As the state’s largest family and consumer mental health advocacy organization, the National Alliance on Mental Illness of Ohio (NAMI Ohio) is outraged at the tragic death of Deputy Suzanne Hopper.   Law enforcement officers are the unsung heroes of our mental health system.  Family members and consumers often feel that the mental health system has failed us.  This is yet another example of how this system has failed.  Suzanne Hopper, a highly decorated officer, wife, mother, and active member of her community has paid the ultimate price.  

Our organization has screamed at the state leadership that these tragedies would occur if the mental health system did not adequately provide services, monitoring, and the oversight needed by certain individuals with serious and persistent mental illness.  Our pleas were not only ignored but disregarded as an exaggeration.  Today, we pray for Deputy Hopper and her family and Patrolman Jeremy Blum.  We will never forget that Deputy Hopper gave her life in the line of duty.  This tragedy will serve as a constant reminder to NAMI Ohio not to give up until the state has made needed changes.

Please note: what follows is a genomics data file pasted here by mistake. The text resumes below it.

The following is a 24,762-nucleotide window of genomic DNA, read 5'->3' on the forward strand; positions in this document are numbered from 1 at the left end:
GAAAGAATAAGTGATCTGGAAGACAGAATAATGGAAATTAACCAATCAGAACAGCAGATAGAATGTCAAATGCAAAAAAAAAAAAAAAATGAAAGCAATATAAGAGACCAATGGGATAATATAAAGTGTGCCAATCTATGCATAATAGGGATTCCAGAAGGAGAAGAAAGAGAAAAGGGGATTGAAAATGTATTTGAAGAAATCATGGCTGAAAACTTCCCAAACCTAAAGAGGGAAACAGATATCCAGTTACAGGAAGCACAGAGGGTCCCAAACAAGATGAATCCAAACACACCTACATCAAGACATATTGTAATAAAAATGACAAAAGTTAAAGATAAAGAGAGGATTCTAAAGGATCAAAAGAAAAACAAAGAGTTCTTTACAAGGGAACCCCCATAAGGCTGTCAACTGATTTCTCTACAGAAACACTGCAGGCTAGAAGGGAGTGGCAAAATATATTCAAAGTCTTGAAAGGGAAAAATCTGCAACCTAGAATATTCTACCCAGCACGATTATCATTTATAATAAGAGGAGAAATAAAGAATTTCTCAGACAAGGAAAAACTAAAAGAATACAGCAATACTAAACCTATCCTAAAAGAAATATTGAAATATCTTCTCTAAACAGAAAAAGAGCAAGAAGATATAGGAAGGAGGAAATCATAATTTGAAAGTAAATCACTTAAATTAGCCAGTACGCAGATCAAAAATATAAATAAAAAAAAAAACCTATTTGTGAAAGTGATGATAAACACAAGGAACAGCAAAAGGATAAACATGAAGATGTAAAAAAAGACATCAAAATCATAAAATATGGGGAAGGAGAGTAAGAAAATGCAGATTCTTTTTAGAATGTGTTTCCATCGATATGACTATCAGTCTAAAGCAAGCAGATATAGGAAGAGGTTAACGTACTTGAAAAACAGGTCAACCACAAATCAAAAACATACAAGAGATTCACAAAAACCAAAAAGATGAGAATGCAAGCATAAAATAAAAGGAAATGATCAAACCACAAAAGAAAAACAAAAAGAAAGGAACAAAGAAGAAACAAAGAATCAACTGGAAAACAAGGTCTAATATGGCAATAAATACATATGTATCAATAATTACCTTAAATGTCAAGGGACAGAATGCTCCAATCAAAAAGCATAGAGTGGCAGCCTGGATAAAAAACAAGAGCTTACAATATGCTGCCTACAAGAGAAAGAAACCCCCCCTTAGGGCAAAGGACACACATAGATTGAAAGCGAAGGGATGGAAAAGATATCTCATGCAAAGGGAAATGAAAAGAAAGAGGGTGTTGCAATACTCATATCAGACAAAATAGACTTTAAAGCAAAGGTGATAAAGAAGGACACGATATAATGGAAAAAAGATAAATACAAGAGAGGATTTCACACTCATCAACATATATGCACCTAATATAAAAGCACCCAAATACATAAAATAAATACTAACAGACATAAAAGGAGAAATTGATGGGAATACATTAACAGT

Obviously, incidents such as the shootings of Deputies Hopper and Blum can increase stigma and fear. That’s why I believe we need to step forward immediately when they happen and put them into context. We need to remind the public that persons with mental disorders are more likely to be victims of crimes than to commit them. Having a mental illness does not make a person violent.  

But we also need to acknowledge that persons, who are clearly sick, can harm others if they do not have access to meaningful community treatment services and their relatives are prevented by misguided laws from helping them get those services.

By issuing its press release, NAMI Ohio turned the spotlight where it should be — on our broken mental health care system and our need to revise our laws.

The murder of Deputy Suzanne Hopper is horrible. So were the murders of my friend, Fairfax County Detective Vicky Armel and of Fairfax Officer Mike Garbarino in 2006. They also were killed by a person suffering from untreated mental illness.  The Virginia Tech massacre was equally as horrible.